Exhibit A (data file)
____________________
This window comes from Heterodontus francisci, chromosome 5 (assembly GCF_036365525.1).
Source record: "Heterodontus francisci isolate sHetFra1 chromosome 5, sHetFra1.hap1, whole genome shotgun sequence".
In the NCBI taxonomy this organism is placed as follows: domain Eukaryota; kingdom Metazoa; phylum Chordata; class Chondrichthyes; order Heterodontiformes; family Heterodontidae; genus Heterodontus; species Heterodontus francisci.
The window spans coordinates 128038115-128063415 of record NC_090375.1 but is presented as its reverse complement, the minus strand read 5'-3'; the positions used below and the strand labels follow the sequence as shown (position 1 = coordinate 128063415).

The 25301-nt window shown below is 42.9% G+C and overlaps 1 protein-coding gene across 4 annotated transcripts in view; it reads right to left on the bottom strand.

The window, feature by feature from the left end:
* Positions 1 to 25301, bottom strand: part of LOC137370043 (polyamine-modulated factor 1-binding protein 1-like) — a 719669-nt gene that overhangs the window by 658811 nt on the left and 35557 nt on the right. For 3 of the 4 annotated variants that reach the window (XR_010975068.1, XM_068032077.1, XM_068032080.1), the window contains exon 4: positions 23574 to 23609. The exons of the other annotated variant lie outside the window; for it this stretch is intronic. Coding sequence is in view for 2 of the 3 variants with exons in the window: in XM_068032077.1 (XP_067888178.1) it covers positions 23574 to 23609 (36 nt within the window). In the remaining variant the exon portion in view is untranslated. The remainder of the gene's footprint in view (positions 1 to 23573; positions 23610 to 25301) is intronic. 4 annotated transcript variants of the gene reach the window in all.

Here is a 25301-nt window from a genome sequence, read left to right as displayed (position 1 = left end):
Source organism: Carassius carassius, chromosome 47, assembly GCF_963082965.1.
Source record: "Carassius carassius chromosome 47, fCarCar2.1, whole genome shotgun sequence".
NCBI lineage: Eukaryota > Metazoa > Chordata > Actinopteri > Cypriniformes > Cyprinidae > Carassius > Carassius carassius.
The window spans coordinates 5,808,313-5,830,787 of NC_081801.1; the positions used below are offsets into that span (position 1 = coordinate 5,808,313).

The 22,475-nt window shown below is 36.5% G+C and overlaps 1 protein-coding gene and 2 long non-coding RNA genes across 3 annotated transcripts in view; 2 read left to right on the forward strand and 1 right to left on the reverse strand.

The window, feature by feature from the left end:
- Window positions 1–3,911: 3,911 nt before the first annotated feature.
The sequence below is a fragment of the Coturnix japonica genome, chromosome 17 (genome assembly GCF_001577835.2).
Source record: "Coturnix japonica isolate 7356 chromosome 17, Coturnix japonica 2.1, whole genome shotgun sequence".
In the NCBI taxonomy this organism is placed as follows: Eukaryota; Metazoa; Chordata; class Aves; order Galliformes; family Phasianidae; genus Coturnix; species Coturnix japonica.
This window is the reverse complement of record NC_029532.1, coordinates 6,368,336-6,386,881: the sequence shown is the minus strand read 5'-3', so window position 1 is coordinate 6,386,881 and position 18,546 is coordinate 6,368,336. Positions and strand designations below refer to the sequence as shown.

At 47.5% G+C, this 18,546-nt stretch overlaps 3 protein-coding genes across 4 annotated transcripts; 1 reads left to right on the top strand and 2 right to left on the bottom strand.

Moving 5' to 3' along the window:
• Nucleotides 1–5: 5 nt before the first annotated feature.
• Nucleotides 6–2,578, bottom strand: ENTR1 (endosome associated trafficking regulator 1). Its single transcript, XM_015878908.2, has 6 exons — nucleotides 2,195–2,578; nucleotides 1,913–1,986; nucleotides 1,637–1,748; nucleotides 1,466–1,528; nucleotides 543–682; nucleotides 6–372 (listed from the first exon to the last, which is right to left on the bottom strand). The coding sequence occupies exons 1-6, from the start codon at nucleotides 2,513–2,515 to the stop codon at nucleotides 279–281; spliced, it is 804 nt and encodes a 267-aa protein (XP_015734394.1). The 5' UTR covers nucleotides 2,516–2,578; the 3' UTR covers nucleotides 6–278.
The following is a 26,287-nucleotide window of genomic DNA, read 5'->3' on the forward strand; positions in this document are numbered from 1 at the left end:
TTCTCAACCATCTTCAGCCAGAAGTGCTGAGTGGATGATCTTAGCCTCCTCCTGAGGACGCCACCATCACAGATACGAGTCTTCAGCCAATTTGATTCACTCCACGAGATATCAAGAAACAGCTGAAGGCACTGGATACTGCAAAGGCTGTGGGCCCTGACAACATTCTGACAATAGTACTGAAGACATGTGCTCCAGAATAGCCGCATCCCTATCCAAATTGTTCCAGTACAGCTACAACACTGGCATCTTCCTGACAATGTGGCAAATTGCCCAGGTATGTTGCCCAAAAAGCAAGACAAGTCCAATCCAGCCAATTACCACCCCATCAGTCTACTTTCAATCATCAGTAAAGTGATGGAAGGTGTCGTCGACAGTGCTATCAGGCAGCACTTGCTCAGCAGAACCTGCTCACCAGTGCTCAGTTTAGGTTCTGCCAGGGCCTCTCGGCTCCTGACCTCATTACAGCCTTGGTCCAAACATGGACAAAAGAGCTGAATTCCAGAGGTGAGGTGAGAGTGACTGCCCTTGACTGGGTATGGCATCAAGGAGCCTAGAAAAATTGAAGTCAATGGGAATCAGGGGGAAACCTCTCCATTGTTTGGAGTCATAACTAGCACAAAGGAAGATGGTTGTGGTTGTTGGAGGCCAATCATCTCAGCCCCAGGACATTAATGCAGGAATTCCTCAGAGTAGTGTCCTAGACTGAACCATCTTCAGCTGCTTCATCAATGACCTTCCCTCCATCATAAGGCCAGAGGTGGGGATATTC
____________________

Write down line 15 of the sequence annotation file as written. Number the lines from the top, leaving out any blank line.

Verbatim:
- Window positions 1–3,911: 3,911 nt before the first annotated feature.